This morning I have concerns about the order of events, and what they are. Let’s see if we need more clarity there. It goes well. Important footnotes.
Over the past few days, we’ve been implementing new Flyer subclasses and removing all the special Fleet subclasses. We now have the Fleets object holding a single Fleet instance. I think that Fleets and Fleet should probably coalesce into one container class, and we’ll get to that soon.
As I was reflecting on that, this morning as I began to wake up, I became concerned about the order of events. Let me check to see that I know what the order actually is:
class Game: def asteroids_tick(self, delta_time): self.fleets.tick(delta_time) self.control_game() self.process_interactions() self.draw_everything() class Fleets: def tick(self, delta_time): if self._asteroids and self._ships: self.thumper.tick(delta_time) else: self.thumper.reset() self.flyers.tick(delta_time, self) class Fleet: def tick(self, delta_time, fleets): for flyer in self: flyer.tick(delta_time, self, fleets)
We begin with
tick, which, aside from the thumper bit, just ticks all the objects. What do they do when ticked?
- Asteroid moves.
- Explosion removes itself and creates Fragments.
- Fragments, next time around, tick their timer, and move.
- GameOver passes.
- Missile ticks its timer and moves.
- Saucer plays its sound, fires if it can, zig-zags if it’s time, and moves.
- SaucerMaker ticks its timer if the saucer is gone.
- Score passes.
- ScoreKeeper passes.
- Ship reads its controls and moves.
- ShipMaker ticks its ship creation timer if there’s no ship and the game isn’t over.
- WaveMaker ticks its timer if there are no asteroids.
So everyone who can move, moves. A number of them tick their action timer if a condition is met, typically whether there are any instances of some class present.
How do they know? This is where part of my concern lies. They know about instances, not because of anything that has happened in this cycle, because the begin-interact-end cycle has not yet run on this call to
asteroids_tick. They are making use of information gleaned in a preceding cycle. That information may be out of date, it seems to me.
Perhaps deciding about ticking timers belongs at the end of the cycle, not the beginning.
Looking further, we find that
process_interactions creates an Interactor and asks it to
perform_interactions1, and Interactor sends
begin_interactions to Fleets, then it sends
interact_with to each element of each pair of objects in Fleets, and then it sends
end_interactions to Fleets.
No Flyer implements
end_interactions. Five real flyers implement
begin_interactions, each one initializing a flag or counter. The ones who implement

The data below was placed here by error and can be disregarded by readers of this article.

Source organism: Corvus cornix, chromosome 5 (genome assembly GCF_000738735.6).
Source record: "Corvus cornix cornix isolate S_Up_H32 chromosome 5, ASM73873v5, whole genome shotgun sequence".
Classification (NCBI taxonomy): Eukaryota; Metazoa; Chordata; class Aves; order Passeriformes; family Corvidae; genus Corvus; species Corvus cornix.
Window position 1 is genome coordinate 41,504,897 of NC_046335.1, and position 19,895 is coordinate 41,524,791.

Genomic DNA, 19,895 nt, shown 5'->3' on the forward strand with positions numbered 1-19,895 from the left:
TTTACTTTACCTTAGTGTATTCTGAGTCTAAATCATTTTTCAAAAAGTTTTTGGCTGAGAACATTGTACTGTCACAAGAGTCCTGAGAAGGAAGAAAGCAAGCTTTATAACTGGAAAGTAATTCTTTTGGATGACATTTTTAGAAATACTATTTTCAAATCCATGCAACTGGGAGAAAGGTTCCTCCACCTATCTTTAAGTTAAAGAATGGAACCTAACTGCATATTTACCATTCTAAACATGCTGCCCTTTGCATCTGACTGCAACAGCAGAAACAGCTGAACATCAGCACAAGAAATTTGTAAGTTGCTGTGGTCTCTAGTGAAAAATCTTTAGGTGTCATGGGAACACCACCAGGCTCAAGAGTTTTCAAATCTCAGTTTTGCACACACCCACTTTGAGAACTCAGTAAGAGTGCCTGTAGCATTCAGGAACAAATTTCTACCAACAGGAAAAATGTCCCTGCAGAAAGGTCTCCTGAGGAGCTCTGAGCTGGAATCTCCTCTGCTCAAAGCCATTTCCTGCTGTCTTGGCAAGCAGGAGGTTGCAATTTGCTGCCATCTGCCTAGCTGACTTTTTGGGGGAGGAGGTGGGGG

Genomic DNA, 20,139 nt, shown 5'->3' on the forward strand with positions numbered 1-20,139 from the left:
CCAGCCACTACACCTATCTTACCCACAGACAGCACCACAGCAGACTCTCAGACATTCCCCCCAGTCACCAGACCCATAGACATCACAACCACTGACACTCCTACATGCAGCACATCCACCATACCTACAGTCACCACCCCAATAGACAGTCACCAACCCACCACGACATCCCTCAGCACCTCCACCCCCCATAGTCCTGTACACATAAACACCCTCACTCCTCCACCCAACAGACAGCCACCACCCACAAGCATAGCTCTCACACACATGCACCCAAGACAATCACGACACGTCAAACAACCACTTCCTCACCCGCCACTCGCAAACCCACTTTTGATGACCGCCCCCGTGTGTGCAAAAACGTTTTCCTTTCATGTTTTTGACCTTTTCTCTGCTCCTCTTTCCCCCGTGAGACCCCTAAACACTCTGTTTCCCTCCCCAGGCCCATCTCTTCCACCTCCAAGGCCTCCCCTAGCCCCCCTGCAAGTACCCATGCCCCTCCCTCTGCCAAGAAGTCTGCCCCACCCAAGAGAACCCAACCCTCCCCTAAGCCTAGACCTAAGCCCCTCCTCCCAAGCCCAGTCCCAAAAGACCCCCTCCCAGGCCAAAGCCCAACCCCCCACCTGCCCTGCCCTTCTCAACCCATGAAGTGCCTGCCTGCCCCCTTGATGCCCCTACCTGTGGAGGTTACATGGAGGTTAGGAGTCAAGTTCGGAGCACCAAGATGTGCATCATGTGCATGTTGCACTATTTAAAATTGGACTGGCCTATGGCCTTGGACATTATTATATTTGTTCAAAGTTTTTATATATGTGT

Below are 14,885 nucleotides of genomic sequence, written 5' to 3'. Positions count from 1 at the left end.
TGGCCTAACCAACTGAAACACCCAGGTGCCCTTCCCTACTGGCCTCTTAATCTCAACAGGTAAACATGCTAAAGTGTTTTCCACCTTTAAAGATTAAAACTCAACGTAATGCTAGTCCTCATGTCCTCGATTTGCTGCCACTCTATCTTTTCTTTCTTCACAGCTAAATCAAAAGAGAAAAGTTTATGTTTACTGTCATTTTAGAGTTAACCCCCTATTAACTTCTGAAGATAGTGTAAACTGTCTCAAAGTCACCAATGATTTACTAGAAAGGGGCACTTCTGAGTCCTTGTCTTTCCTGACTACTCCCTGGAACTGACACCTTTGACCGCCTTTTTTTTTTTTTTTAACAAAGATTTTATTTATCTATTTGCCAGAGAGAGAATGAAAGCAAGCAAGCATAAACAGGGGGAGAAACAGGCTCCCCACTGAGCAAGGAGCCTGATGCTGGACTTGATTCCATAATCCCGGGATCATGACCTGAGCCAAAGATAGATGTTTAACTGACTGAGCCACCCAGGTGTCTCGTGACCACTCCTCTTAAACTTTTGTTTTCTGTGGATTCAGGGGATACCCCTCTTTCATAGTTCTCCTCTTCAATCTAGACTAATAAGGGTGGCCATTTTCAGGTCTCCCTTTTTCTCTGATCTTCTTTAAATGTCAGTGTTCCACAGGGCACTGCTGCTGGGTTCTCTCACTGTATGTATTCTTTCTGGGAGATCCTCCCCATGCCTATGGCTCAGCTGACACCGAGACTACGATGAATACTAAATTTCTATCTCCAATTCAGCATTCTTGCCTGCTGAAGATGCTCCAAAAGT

begin also implement one or more
interact_with_xxx methods, where they adjust the flag or counter.
Those are the flags or counters that are referenced in the next call to
Now it seems to me that this sequence isn’t quite right, although it also seems to me that it isn’t wrong. That is, while it might make more sense to tick the timers in
end_interactions if we find the flags still set, doing it at the beginning of the next cycle has the same effect, perhaps losing a 60th of a second on the timer.
What should the cycle be?
It seems to me that the cycle should be, at each time through:
- Move all the objects that want to move;
- Inform all the objects
- Interact all pairs
- Inform all the objects
- Tick any timers;
- Draw all the objects.
If an object wants to take an action based on its experience during interactions, it should take that action on
end_interactions, not in the next
tick. In fact, there’s no point to a
tick method in
Flyer, but there should be a
We presently have three abstract methods in Flyer:
tick. Every Flyer must override those three methods. And there are many “event” methods that Flyer implements as
end_interactions, and all the class-specific
We are essentially saying that a Flyer must implement
tick, and may implement
interact_with_xxx for any
xxx it cares about.
I don’t see why we should require a draw method. It should be an optional event, like the
interact_with_xxx methods. I think that
tick should be renamed to
move and that it should be optional, and last except for
draw. And I think that objects that want to tick their timers should do so during
tick if we keep it. If we remove
tick it would have to be in
end_interactions. Recall that
end_interactions is not used at all at present.
Does it make sense to do this?
Well, no, and yes. No, because the game is working fine, we have very few additional changes to make to “finish” it, and so “uh… everything’s perfectly all right now. We’re fine. We’re all fine here now, thank you. How are you?”2
Yes, because we are trying to understand this decentralized design, because we might, at least in principle, put another set of game objects in there, and the implementors of that game should have a sensible architecture to follow, and because we’re here to move code around, learning how to do that, and more importantly, that we can “always” improve our design without breaking things.
Anyway, you know I’m gonna do it.
The small steps
Some candidate small steps include:
- Implement a new cycle element
tickto be preserved until it’s not needed;
movenon-abstract, i.e. not required;
- Incrementally move
end_interactionsin Flyer subclasses;
I really like the idea of renaming
move everywhere in the Flyers. Let’s see what happens if we try a rename at the top. But a number of the Flyers already implement
move and call it from their
I think this means that we need to do the second idea above, add a
move call while preserving
tick, but we can’t call it move if it is to be sent to everyone, until everyone is ready.
OK, a tentative plan. First, rename all the existing
move methods to be private, i.e.
_move. Then we can insert the new
move more freely.
That was relatively easy. Commit: Flyers now call private